Poland May Have to Leave EU over Dubious Judicial Reform Plans, Supreme Court Warns

Poland May Have to Leave EU over Dubious Judicial Reform Plans, Supreme Court Warns

Under the draft law, judges could be removed from their posts for taking part in “activities of a political nature” or acting in a way that could “harm the functioning of the justice system.”

Poland might end up having to leave the European Union because of controversial judicial reform plans by the ruling conservative party to allow the government to fire judges, the country’s Supreme Court has warned.

Poland’s ruling party “Law and Justice” (PiS), which scored a categorical win in the Polish general elections in October 2019, has already been at odds with the EU institutions over its judicial reforms criticized as cracking down on the independence of the courts.

The conservative and nationalist formation led by former Prime Minister Jaroslaw Kaczynski now plans to make it possible for the government to fire judges if they question the legitimacy of the government’s judicial reforms.

The plans could collide with EU law, creating further tensions between Poland’s rulers and the institutions of the European Union, which could have a fatal effect on the country’s EU membership, according to the highest Polish court.

“Contradictions between Polish law and EU law … will in all likelihood lead to an intervention by the EU institutions regarding an infringement of the EU treaties, and in the longer perspective (will lead to) the need to leave the European Union,” Poland’s Supreme Court said in a statement, as cited by TVN24.

The Supreme Court statement also said the proposed bill was “evidently” designed to allow President Andrzej Duda, an ally of PiS, to pick a new head of the court before a presidential election expected in May.

Under the draft legislation tabled to Poland’s parliament, PiS aims to prevent judges from ruling that peers nominated by a panel appointed by the party are not independent. Thus, judges could be removed from their posts for taking part in “activities of a political nature” or acting in a way that could “harm the functioning of the justice system.”

The current head of Poland’s Supreme Court, Malgorzata Gersdorf, was appointed before PiS came to power and has been openly critical of the party’s reforms. Her term expires in April 2020.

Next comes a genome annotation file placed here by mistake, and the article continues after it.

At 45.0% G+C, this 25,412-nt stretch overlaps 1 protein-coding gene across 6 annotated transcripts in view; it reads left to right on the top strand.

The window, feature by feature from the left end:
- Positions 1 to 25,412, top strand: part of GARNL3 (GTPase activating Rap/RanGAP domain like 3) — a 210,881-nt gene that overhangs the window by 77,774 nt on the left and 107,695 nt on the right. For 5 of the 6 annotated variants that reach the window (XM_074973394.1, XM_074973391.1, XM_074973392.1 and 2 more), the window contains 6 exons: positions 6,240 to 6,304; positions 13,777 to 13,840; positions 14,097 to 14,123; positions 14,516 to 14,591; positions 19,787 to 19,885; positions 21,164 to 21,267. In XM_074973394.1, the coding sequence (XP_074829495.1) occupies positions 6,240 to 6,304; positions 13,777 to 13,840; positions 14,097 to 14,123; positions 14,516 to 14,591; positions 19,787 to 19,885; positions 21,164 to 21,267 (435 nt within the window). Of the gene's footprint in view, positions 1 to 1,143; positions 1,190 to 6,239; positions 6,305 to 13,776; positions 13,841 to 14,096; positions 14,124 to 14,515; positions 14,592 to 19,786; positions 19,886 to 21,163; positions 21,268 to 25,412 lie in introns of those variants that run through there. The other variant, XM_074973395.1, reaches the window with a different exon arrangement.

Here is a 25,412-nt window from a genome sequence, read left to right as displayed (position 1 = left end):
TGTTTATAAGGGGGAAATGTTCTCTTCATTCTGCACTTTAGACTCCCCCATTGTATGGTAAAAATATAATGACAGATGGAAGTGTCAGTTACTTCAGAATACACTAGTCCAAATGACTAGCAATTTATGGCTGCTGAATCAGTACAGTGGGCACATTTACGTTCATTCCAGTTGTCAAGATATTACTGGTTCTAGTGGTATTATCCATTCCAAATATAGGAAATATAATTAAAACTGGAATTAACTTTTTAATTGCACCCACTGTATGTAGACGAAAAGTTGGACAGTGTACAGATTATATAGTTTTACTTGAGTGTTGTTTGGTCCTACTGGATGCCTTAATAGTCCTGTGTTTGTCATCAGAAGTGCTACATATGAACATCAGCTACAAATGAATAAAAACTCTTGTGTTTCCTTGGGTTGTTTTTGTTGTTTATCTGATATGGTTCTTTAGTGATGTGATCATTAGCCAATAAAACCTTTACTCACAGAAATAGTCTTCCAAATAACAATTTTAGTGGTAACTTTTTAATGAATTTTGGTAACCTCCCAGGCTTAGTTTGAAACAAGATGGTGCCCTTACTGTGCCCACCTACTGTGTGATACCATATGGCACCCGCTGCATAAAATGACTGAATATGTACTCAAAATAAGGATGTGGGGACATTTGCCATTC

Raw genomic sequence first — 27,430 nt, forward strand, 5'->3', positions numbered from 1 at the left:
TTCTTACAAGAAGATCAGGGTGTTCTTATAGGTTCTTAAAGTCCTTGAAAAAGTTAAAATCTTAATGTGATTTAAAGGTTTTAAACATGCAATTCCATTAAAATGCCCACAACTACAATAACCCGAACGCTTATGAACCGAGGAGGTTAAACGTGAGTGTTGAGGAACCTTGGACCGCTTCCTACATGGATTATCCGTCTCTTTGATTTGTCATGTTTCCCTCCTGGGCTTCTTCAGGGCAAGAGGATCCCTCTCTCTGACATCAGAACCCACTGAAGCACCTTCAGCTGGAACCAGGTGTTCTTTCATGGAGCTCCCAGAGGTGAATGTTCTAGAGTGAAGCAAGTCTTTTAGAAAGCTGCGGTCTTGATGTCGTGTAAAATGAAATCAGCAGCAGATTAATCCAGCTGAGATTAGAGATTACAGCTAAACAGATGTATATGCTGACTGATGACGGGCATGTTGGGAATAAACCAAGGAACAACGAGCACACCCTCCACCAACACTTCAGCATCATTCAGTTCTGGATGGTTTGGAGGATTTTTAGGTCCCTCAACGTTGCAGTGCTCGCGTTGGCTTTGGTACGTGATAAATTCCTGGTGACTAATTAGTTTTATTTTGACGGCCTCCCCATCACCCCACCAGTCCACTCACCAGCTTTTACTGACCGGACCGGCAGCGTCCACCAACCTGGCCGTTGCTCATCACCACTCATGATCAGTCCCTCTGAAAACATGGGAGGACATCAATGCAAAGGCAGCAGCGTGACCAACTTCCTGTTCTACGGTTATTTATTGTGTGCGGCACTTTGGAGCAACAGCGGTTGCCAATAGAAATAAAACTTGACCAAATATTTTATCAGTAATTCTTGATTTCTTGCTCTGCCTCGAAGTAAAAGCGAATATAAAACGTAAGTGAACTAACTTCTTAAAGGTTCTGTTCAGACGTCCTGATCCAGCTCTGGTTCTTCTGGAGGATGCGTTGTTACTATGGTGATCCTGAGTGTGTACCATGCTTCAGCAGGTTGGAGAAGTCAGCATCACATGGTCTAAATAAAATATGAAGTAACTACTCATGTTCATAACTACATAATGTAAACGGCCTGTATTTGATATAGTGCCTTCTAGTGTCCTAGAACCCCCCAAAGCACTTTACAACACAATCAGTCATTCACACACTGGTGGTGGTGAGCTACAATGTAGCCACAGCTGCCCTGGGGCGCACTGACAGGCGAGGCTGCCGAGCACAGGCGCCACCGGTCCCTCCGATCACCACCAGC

Gersdorf has called a meeting of all judges for March 17 so they can participate in the process of choosing the next head of the Supreme Court, court spokesman Michal Laskowski told a news conference.

The EU has been accusing PiS of politicizing the Polish judiciary since the party swept to power in 2015.

“The Commission has a very clear position on protecting the judiciary from political interference,” European Commission spokesman Christian Wigand told Reuters in response to the Supreme Court statement.

“The Commission continues to follow the situation closely. We remain ready and available to discuss with the Polish authorities ways forward to resolving the issues at hand,” he added.

The EU had said on Monday it would investigate whether the draft law undermines judicial independence.

The European Commission, the EU’s executive, has already launched rule-of-law investigations over the attempt of the ruling parties in Poland and Hungary to impose government control over the media and the courts. Those can theoretically lead to suspending the respective countries’ EU voting rights.

Poland has been a member of the EU for 15 years now, and a major beneficiary from EU funding, while EU membership remains highly popular in the country.

(Banner image: Barbora Cernosakova on Twitter)

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